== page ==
One study published in the American Review of Respiratory Disease found that smoking marijuana helped to stabilize breathing after strenuous exercise. Participants inhaled methacholine, a chemical that causes constriction of the bronchial tubes; later intake of marijuana helped restore normal breathing. Participants were also instructed to exercise on a bicycle or a treadmill, and marijuana was once again effective in regularizing breathing.
Marijuana may be part of future medical breakthroughs in cancer treatment. Some studies suggest that medical marijuana may be effective against the progress of the disease itself. In a study in Molecular Cancer Therapeutics, researchers found that CBD might effectively stop breast cancer in its tracks by inhibiting a certain gene, Id-1, which may play a role in the spreading of breast cancer in the body. Another study in The Journal of Clinical Investigation found that THC may cause brain cancer cells to undergo a process called autophagy, in which the cells “commit suicide” by feeding on themselves. Gut published a study in which the cannabinoid anandamide, a substance naturally made in the body, was shown to stop the growth of certain types of colorectal cancer cells. Another study in The Journal of Clinical Investigation showed that activating cannabinoid receptors may stop the growth of non-melanoma skin tumors and the process of angiogenesis, the sprouting of new blood vessels that feed the cancer cells. Besides treating cancer itself, medical marijuana has proven useful in alleviating the nausea and vomiting associated with chemotherapy treatments.
The picture with lung cancer is not as clear. A 2006 review of various studies, published in Archives of Internal Medicine, showed that marijuana use is associated with pre-cancerous changes in the lungs, but ultimately failed to reveal a concrete link between smoking pot and actually developing lung cancer. However, various studies since then shown involving men who were also tobacco smokers, and another involving long-time pot smokers 55 years old and younger—have suggested that people who smoke pot are at a greater risk for lung cancer than those who don’t.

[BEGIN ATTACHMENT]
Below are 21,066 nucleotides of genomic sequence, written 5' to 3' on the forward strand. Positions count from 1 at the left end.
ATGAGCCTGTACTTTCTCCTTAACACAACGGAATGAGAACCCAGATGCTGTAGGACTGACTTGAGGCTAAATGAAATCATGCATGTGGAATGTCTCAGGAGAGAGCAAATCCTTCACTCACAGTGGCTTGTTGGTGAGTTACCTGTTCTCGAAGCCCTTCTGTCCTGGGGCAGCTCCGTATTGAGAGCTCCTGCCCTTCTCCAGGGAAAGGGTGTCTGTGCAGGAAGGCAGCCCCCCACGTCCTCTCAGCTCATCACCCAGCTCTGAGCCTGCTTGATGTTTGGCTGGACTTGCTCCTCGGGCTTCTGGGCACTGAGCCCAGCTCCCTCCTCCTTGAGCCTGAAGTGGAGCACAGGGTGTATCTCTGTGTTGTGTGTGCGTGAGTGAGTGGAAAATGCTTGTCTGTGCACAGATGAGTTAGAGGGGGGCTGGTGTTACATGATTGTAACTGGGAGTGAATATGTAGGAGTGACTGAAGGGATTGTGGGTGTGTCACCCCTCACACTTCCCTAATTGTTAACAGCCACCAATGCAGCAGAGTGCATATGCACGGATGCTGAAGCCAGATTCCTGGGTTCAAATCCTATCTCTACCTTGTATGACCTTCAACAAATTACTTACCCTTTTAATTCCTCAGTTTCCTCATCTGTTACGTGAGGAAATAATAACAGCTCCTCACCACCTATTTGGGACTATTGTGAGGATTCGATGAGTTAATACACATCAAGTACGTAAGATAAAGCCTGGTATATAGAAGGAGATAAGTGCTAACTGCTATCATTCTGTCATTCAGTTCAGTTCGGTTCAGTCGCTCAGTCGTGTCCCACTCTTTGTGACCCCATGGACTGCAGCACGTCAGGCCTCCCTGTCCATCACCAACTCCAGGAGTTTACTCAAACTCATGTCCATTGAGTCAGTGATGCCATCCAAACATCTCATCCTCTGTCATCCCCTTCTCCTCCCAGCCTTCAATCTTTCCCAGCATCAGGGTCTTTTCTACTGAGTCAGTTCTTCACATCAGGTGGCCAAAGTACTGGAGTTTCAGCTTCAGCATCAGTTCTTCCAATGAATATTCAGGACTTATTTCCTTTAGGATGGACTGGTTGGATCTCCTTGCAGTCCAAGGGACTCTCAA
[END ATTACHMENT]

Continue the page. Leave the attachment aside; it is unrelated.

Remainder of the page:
Medical marijuana may just be the wave of the future when it comes to treating difficult diseases. You should be aware of the following caveats, however:
- More studies are needed to confirm the beneficial effects of smoking pot.
- There are real risks to smoking marijuana, such as memory degradation and other cognitive impairments, a possible increase in the risk of lung cancer, and addiction.
- Medical marijuana treatments are not officially allowed everywhere as a medical treatment. Due to a U.S. Supreme Court decision, even when medical marijuana is allowed on a state level, patients who are found to be in possession of pot can be prosecuted.
However, you can take comfort in the fact that medical marijuana as an effective treatment option may just be on the horizon. Future scientific studies will illuminate the amazing potential marijuana may have in promoting better health and longevity. But, in the meantime CBD oil from hemp just might be the answer for you and we recently wrote a full-featured article on it’s benefits HERE.